Hi, my name is Doug.
I write little essays about faith and life.
I also laugh at my own jokes and correct other people's grammar.
I'm far from perfect.
This is my blog.

“Pancreatic Cancer” — A Short Story by Douglas Brouwer

Pancreatic Cancer

I had been hoping for another repair this time, something relatively easy to fix.

(To continue reading, click here. This is a short story, a work of fiction, published in an online literary journal.)

Comments { 18 }

Crisis and Opportunity

Here’s my May column for the award-winning Holland Sentinel…

As the days turn into weeks, and the weeks turn into months, I am becoming less and less enchanted with this whole quarantine thing.

At the beginning, it was kind of fun. Or if not fun, then at least a challenge, something I could overcome. I’ve never had a challenge that I didn’t want to meet. Just tell me that I can’t do something, and my response will invariably be, “Oh yeah? Watch me.”

But this feels different. And not in a good way. Continue Reading →

Comments { 10 }

A little something for holy Saturday

It’s Holy Saturday, the day before the big event. My younger daughter, who with her family is staying with us during the quarantine, asked this morning over coffee and the morning paper if I missed being a part of it, which was an unexpected question. I had to think about how to respond.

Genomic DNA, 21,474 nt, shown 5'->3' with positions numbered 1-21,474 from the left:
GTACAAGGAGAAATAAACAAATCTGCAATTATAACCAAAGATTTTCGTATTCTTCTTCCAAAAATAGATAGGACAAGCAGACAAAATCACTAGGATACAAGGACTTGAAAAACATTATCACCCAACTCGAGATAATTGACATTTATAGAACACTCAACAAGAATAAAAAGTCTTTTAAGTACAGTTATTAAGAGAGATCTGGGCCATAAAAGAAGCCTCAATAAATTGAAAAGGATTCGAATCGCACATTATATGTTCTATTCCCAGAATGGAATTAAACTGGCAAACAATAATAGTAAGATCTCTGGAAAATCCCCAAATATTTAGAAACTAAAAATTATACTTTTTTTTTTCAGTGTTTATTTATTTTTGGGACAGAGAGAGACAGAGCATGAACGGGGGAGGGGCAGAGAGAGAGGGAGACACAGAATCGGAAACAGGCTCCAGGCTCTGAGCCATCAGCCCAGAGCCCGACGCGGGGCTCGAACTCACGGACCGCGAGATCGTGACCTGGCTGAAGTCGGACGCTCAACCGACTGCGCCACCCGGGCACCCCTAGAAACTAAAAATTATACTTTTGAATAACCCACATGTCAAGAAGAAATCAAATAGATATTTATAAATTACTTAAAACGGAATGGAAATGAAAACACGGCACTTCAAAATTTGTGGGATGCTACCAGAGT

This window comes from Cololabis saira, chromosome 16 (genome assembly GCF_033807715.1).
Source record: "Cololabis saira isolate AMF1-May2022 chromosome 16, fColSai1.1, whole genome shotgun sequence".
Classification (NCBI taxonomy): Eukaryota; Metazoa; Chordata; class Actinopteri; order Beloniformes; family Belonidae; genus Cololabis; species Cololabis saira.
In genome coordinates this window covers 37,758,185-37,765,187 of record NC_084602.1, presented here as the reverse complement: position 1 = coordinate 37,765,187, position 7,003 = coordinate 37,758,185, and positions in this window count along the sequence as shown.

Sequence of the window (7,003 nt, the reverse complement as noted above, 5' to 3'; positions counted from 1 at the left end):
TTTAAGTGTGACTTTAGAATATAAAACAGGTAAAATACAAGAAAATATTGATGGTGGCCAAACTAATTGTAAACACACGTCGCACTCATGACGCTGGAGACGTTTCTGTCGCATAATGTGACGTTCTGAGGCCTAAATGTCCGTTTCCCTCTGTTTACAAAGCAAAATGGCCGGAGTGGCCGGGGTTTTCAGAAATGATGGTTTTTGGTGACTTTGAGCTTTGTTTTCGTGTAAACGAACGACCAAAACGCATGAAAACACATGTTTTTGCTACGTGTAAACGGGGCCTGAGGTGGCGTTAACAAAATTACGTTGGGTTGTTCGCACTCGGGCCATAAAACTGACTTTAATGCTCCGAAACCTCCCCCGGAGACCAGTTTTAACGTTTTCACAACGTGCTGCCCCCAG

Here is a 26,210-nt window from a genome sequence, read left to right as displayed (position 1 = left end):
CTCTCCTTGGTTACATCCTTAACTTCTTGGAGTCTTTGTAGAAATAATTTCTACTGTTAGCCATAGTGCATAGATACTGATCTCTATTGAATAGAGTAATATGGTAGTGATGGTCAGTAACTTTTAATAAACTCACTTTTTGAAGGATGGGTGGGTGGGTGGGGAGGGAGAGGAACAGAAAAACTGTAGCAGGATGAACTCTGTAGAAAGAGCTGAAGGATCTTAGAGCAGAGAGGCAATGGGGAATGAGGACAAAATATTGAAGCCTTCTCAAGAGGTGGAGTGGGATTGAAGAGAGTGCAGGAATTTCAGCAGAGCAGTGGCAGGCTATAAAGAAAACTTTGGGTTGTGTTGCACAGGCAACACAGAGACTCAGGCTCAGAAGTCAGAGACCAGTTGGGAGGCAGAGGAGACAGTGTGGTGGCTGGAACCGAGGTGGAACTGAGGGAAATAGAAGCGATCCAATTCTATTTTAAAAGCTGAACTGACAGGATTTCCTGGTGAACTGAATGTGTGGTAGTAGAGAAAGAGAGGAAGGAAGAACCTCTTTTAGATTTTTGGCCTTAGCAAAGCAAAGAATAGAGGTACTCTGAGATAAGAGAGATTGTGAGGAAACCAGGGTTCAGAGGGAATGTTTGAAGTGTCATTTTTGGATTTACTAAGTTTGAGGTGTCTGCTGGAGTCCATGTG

I think about all the Easters of my life, and how Saturday was not so much a day to pause and reflect, but a day to get ready, to make sure the sanctuary looked just so, to put the finishing touches on a sermon that had to be my best one of the year, though it seldom was. Saturday was the day I picked up corsages at the florist for my daughters, though the idea for that was really their mother’s. She was the one who got everyone dressed and ready and off to church on Easter morning. Most years I left the house in the dark before anyone was up.

Easter, for much of my life, seemed like a show that I was responsible for. Continue Reading →

Comments { 18 }

Plagues and Quarantines

 

Here’s my Holland Sentinel column for April…

Plagues and quarantines are nothing new. History isn’t crowded with them, but there have been enough of them that we should have learned a few things over the centuries.

One of the earliest examples was the Plague of Justinian. It arrived in Constantinople, the capital of the Byzantine Empire, in 541 CE. Historians believe that the pathogen came over the Mediterranean Sea from Egypt, a recently conquered land paying tribute to Emperor Justinian. No one knew what to do then to avoid getting sick except to avoid sick people. Continue Reading →

Comments { 2 }

Let me explain something to you

Here’s my March column for the Holland Sentinel…

I’m fed up with old white men. A few old white women too, but that’s a different story. Let me stay with old white men for a few minutes.

Hardly a day goes by when I’m not embarrassed by old white men. Listen carefully, because I’m not going to say this again, which is something old white men like to say. I know, because I am one. I like to explain things, especially obvious things, because those are the things we old men like to talk about. But listen anyway. Don’t even try to stop us from saying whatever is on our minds. We can talk louder than you. Continue Reading →

Comments { 15 }

I’m exhausted

Here’s my February column for the Holland Sentinel…

I don’t know about you, but I’m exhausted by the news.